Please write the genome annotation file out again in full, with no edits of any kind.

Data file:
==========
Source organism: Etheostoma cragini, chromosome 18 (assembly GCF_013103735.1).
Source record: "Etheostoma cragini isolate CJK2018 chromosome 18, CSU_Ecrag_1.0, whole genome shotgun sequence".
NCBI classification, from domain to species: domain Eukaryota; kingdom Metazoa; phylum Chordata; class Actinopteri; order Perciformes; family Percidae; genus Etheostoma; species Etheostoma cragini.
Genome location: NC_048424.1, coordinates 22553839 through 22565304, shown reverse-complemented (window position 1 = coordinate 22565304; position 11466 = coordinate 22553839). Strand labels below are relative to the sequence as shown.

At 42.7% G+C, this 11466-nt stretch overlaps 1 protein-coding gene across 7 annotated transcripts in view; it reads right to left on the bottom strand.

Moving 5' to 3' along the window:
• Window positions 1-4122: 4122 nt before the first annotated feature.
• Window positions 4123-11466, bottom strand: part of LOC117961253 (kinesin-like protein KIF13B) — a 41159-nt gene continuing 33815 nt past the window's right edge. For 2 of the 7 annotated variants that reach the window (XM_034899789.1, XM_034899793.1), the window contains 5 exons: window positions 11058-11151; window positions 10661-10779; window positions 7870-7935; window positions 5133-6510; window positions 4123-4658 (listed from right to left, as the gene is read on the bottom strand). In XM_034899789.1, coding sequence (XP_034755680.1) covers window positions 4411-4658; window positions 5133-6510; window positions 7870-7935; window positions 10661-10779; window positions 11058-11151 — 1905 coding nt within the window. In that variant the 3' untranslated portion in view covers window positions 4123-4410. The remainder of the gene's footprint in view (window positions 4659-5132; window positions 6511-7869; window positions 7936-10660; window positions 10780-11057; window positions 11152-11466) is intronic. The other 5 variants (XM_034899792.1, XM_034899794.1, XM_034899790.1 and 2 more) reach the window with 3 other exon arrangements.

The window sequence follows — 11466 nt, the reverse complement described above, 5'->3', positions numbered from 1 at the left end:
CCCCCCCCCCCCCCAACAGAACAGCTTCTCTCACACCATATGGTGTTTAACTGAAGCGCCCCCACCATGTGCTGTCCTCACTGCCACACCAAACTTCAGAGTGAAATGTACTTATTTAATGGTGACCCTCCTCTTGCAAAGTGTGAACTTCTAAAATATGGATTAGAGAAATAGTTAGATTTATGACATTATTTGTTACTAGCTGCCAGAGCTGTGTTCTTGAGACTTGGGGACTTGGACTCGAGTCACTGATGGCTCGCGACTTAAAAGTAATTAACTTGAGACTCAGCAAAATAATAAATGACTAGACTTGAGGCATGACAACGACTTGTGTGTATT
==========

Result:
Source organism: Etheostoma cragini, chromosome 18 (assembly GCF_013103735.1).
Source record: "Etheostoma cragini isolate CJK2018 chromosome 18, CSU_Ecrag_1.0, whole genome shotgun sequence".
NCBI classification, from domain to species: domain Eukaryota; kingdom Metazoa; phylum Chordata; class Actinopteri; order Perciformes; family Percidae; genus Etheostoma; species Etheostoma cragini.
Genome location: NC_048424.1, coordinates 22553839 through 22565304, shown reverse-complemented (window position 1 = coordinate 22565304; position 11466 = coordinate 22553839). Strand labels below are relative to the sequence as shown.

At 42.7% G+C, this 11466-nt stretch overlaps 1 protein-coding gene across 7 annotated transcripts in view; it reads right to left on the bottom strand.

Moving 5' to 3' along the window:
• Window positions 1-4122: 4122 nt before the first annotated feature.
• Window positions 4123-11466, bottom strand: part of LOC117961253 (kinesin-like protein KIF13B) — a 41159-nt gene continuing 33815 nt past the window's right edge. For 2 of the 7 annotated variants that reach the window (XM_034899789.1, XM_034899793.1), the window contains 5 exons: window positions 11058-11151; window positions 10661-10779; window positions 7870-7935; window positions 5133-6510; window positions 4123-4658 (listed from right to left, as the gene is read on the bottom strand). In XM_034899789.1, coding sequence (XP_034755680.1) covers window positions 4411-4658; window positions 5133-6510; window positions 7870-7935; window positions 10661-10779; window positions 11058-11151 — 1905 coding nt within the window. In that variant the 3' untranslated portion in view covers window positions 4123-4410. The remainder of the gene's footprint in view (window positions 4659-5132; window positions 6511-7869; window positions 7936-10660; window positions 10780-11057; window positions 11152-11466) is intronic. The other 5 variants (XM_034899792.1, XM_034899794.1, XM_034899790.1 and 2 more) reach the window with 3 other exon arrangements.

The window sequence follows — 11466 nt, the reverse complement described above, 5'->3', positions numbered from 1 at the left end:
CCCCCCCCCCCCCCAACAGAACAGCTTCTCTCACACCATATGGTGTTTAACTGAAGCGCCCCCACCATGTGCTGTCCTCACTGCCACACCAAACTTCAGAGTGAAATGTACTTATTTAATGGTGACCCTCCTCTTGCAAAGTGTGAACTTCTAAAATATGGATTAGAGAAATAGTTAGATTTATGACATTATTTGTTACTAGCTGCCAGAGCTGTGTTCTTGAGACTTGGGGACTTGGACTCGAGTCACTGATGGCTCGCGACTTAAAAGTAATTAACTTGAGACTCAGCAAAATAATAAATGACTAGACTTGAGGCATGACAACGACTTGTGTGTATT